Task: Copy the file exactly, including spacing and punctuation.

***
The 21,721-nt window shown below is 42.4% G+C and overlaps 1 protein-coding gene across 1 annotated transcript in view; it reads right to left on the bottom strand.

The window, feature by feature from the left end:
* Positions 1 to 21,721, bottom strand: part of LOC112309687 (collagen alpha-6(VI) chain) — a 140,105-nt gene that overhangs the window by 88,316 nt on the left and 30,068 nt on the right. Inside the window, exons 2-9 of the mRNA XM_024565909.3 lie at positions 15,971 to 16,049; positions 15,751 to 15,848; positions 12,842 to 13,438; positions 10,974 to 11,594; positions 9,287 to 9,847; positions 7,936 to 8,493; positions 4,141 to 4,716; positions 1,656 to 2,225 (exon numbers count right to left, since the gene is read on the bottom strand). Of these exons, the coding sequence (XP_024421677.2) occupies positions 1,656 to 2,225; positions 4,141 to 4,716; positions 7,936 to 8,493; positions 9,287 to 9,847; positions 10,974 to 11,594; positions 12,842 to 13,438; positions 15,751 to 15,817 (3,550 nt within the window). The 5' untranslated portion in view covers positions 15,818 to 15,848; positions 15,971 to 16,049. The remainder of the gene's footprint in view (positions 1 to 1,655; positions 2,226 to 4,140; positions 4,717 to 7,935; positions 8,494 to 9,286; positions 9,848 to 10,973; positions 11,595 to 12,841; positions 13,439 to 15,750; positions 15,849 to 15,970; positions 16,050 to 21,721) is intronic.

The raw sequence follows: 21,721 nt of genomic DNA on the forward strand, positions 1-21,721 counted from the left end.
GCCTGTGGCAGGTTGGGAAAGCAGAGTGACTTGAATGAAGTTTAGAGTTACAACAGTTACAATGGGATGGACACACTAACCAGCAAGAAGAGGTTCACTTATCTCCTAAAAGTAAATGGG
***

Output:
The 21,721-nt window shown below is 42.4% G+C and overlaps 1 protein-coding gene across 1 annotated transcript in view; it reads right to left on the bottom strand.

The window, feature by feature from the left end:
* Positions 1 to 21,721, bottom strand: part of LOC112309687 (collagen alpha-6(VI) chain) — a 140,105-nt gene that overhangs the window by 88,316 nt on the left and 30,068 nt on the right. Inside the window, exons 2-9 of the mRNA XM_024565909.3 lie at positions 15,971 to 16,049; positions 15,751 to 15,848; positions 12,842 to 13,438; positions 10,974 to 11,594; positions 9,287 to 9,847; positions 7,936 to 8,493; positions 4,141 to 4,716; positions 1,656 to 2,225 (exon numbers count right to left, since the gene is read on the bottom strand). Of these exons, the coding sequence (XP_024421677.2) occupies positions 1,656 to 2,225; positions 4,141 to 4,716; positions 7,936 to 8,493; positions 9,287 to 9,847; positions 10,974 to 11,594; positions 12,842 to 13,438; positions 15,751 to 15,817 (3,550 nt within the window). The 5' untranslated portion in view covers positions 15,818 to 15,848; positions 15,971 to 16,049. The remainder of the gene's footprint in view (positions 1 to 1,655; positions 2,226 to 4,140; positions 4,717 to 7,935; positions 8,494 to 9,286; positions 9,848 to 10,973; positions 11,595 to 12,841; positions 13,439 to 15,750; positions 15,849 to 15,970; positions 16,050 to 21,721) is intronic.

The raw sequence follows: 21,721 nt of genomic DNA on the forward strand, positions 1-21,721 counted from the left end.
GCCTGTGGCAGGTTGGGAAAGCAGAGTGACTTGAATGAAGTTTAGAGTTACAACAGTTACAATGGGATGGACACACTAACCAGCAAGAAGAGGTTCACTTATCTCCTAAAAGTAAATGGG